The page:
Put Options Explained Using Examples

Last update on March 27, 2014.

Fire insurance

Fire insurance: You can think of put options as a form of insurance.

 

In the last episode of My TFSA Update, I said that I plan on buying options in the coming months. Then 2 weeks ago, I explained what call options are. In this post, I will explain another variety of options called 'put options'. As I did last time, I'll not only explain what they are, but how to think about such options.

But before I begin, I want to again give a big word of caution. Options are complex financial instruments. Using options is kind of like using dynamite - useful, but dangerous to a beginner. Don't dabble in it unless you really now what you're doing.

What Put Options Are

Let me first explain what put options are. Holding a put option gives you the right to sell a stock at a fixed price. For example, I can buy a put option on GE stock that gives me the right to sell GE stock for $25. Or, if I'd like, I can buy a put option on GE stock that gives me the right to sell at $30 a share. This fixed price is called the 'strike', and the prices of put options differ for various strikes.

As with call options, put options also have expiries. For example, I can buy a put option on GE with a strike of $25 that expires on June 2014, or I can buy one that expires on Jan 2015. The price of the put option again differs for various expiries.

To put it one way, put options are the opposite of call options that we explored last time. Whereas call options give the holder to right to buy at a fixed price, put options give the seller the right to sell at a fixed price.

You make money on put options when the stock price goes down. For example, let's say you held a put option on GE with a strike of $25 that expires on June 2014. Let's say that on June 2014, GE prices went down to $20. Then, you can buy a GE stock for $20 in the open market, and then exercise the option to sell it at $25. That's a $5 profit per option.

On the other hand, if the stock price ends up above the strike, then the put option becomes worthless. For example, if GE sock goes to $26, then the option with a strike of $25 becomes worthless. Why? Because even if you held GE stocks now, you wouldn't sell it at $25 by exercising the option, when you can sell it at $26 in the open market.

This last fact means that you can lose every penny you put into buying put options. In fact, this routinely happens. For this reason, buying put options is dangerous business.

Put Options = Insurance. Sort of.

If call options can be thought of as borrowing money to buy stock, put options can be thought of as insurance. Let me explain.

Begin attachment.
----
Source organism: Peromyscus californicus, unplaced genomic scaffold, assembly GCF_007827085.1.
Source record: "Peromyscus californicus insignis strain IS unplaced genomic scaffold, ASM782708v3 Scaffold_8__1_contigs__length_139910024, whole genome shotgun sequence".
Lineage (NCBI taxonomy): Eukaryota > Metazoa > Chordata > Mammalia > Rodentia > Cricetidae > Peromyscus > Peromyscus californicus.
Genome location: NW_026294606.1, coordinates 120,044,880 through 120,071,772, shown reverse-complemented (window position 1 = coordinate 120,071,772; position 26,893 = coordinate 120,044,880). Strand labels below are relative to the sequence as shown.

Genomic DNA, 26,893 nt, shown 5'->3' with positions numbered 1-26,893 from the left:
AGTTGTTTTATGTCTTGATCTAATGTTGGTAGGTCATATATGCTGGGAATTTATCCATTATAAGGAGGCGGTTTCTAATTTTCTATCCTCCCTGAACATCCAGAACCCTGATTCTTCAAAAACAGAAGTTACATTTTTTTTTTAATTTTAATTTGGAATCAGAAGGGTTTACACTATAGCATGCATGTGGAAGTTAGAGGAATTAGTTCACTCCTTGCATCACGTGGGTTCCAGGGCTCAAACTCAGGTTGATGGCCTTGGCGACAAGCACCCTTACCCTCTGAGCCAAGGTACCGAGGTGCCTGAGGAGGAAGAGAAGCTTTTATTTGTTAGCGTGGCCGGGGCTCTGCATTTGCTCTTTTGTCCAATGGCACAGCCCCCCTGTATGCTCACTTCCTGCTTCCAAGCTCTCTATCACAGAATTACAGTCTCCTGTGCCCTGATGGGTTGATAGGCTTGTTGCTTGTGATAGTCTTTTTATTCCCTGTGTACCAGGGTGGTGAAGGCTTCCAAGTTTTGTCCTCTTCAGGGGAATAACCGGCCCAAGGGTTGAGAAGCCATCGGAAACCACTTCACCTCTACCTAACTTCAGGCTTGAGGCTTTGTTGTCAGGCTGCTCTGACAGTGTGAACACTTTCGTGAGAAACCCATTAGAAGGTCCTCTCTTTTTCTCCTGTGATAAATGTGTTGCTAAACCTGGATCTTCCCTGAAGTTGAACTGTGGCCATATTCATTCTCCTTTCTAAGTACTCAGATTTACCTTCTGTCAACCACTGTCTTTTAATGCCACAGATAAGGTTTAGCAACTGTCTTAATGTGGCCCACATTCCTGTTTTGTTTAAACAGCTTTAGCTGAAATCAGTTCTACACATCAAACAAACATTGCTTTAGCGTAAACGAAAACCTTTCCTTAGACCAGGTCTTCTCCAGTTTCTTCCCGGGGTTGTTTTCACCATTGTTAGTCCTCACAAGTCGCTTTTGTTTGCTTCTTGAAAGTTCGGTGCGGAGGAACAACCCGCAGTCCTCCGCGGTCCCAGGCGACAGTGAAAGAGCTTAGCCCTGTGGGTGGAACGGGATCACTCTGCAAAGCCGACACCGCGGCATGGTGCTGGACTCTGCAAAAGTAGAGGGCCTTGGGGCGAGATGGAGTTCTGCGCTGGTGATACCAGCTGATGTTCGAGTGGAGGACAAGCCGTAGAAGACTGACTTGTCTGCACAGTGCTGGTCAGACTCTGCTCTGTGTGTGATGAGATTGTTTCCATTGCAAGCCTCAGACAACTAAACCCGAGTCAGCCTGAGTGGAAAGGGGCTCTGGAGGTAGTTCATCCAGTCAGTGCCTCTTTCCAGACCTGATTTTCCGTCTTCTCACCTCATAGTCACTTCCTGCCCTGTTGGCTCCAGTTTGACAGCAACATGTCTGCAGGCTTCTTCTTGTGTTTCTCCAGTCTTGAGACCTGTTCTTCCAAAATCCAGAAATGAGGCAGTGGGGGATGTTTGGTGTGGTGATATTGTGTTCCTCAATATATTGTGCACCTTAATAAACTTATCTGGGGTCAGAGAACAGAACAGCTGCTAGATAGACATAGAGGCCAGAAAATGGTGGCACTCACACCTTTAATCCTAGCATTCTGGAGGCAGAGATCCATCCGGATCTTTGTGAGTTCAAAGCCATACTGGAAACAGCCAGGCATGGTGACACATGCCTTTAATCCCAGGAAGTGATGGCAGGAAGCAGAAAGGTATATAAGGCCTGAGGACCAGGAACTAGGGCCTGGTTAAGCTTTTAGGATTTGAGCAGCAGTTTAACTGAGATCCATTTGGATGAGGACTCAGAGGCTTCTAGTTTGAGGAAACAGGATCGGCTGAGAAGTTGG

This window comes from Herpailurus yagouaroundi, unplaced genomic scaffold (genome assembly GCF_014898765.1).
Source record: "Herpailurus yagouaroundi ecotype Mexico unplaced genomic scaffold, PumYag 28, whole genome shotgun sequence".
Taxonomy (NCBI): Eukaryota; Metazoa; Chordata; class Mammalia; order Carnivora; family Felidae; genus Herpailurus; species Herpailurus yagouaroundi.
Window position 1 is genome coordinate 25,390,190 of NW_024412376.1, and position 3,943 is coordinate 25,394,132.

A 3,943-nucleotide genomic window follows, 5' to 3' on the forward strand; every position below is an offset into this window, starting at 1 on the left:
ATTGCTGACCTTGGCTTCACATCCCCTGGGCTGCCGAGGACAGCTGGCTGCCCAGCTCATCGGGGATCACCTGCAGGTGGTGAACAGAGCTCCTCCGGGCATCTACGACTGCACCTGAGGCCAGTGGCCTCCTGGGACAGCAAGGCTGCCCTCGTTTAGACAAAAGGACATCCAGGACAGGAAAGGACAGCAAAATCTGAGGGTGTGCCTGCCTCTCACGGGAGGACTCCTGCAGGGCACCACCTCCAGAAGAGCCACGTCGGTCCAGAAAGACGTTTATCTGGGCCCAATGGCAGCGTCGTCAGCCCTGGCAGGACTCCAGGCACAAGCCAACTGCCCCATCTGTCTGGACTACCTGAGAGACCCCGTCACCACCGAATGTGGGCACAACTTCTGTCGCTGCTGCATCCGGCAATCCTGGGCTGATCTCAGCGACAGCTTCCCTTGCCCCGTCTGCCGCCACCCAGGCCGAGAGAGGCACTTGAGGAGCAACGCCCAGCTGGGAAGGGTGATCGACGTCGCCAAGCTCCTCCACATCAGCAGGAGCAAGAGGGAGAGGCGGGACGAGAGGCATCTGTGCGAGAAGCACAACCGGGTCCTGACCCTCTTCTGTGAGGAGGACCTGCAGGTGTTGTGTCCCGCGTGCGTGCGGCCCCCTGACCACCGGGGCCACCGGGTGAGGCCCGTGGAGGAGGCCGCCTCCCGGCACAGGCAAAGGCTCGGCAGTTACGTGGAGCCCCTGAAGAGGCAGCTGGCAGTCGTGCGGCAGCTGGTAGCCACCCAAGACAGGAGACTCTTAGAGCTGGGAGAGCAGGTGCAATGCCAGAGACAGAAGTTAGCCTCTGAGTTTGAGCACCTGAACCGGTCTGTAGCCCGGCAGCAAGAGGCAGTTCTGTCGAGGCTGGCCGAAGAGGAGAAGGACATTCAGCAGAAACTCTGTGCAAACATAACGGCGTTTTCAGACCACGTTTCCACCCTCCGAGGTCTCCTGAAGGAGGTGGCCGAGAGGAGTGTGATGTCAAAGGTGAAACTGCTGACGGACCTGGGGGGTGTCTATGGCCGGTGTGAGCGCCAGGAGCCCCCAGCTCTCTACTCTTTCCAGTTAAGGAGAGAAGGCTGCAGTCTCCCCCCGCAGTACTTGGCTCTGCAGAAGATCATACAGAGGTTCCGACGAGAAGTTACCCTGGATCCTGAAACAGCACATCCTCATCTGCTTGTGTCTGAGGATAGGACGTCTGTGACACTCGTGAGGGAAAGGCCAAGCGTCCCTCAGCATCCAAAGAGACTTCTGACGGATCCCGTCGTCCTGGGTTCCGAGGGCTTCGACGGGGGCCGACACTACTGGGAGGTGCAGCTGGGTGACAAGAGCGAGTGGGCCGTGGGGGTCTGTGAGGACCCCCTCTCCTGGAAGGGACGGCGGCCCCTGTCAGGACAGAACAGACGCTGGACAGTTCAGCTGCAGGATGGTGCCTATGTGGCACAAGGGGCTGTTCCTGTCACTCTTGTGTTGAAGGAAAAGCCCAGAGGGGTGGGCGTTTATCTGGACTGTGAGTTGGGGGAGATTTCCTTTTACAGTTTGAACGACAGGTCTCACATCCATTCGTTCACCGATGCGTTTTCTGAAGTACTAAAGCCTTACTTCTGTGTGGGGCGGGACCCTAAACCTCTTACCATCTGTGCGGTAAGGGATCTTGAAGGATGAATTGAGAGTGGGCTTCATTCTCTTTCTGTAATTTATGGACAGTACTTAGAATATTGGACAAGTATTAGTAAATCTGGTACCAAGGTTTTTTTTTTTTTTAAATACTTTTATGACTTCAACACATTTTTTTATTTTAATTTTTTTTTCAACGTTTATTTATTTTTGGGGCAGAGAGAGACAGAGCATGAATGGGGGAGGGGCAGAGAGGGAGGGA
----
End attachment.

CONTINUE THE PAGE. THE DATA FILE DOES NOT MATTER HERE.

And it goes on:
If you buy house insurance, you pay out a monthly premium. As long as your house doesn't burn down, you don't benefit from having the insurance. You eat the premium you paid as a loss. However, if your house does burn down, you gain above and beyond what you paid for in premiums.

Now, suppose you own 100 shares of GE. You hold GE stock because you believe in the company. However, you're a little nervous about what's going to happen to the stock in the short term. To alleviate your anxiety, you can buy put options.

As of this writing, you can buy put options on GE with a strike of $25 and an expiry of Jun 2014 for $1.6 each. This means that if you buy 100 such options for $160 total, you can guarantee that you can sell all your GE shares for $2,500. Even if catastrophe strikes and GE prices go down to $20 or even $10 a share, you can exercise your put options to sell your shares for $2,500.

In effect, this limits the extent of your loss to just the amount you paid for the put options - i.e. the $160. In other words, it's as if put options are insurance against the stock falling out of bed, and the $1.6 per option paid is the insurance premium.

Also, like insurance, if the bad news never comes and GE goes up, you don't gain anything from having insurance. You'll just have eaten the insurance premium as a loss.

Betting Against A Stock

While put options and insurance are very similar, they do have one difference. Whereas you can only buy insurance on what you already own, you can buy put options on stocks you don't own.

In other words, I don't need to own GE stocks to be able to buy put options. If I buy put options on GE without owning the stock, it becomes a gamble that GE stock will fall in the future. This is like buying insurance on your neighbour's house, because you think they carelessly play with fire all the time.

So when does it become worthwhile to purchase put options? Whether you're wanting to insure parts of your portfolio, or bet against a specific company, it really comes down to one thing: the insurance premium (i.e. cost of the options).

Sometimes, the market offers a low price for the options (i.e. a low premium). Sometimes, the markets offer a high price for the options (i.e. a high premium). Buying options only make sense when options prices are low.

So how do we know whether option prices are hight or low? That's the topic of the next article of this series, so stay tuned.

Summary

I've crammed a lot of information on this page, so let me summarize it.

If you buy put options, it's as if you bought insurance against a stock falling out of bed. If the stock does fall out of bed, you make money on the put option. If not, the option becomes worthless, and you lose what you paid for the option.

If you buy put options on stock you already own, the options act as a safety net. However, you can also buy put options on stock you don't own, and if you do that, it becomes a bet that the stock in question will fall.

Whether it makes sense to buy put options depends on the price you pay, and we'll look at how to value such options in the next article in this series.

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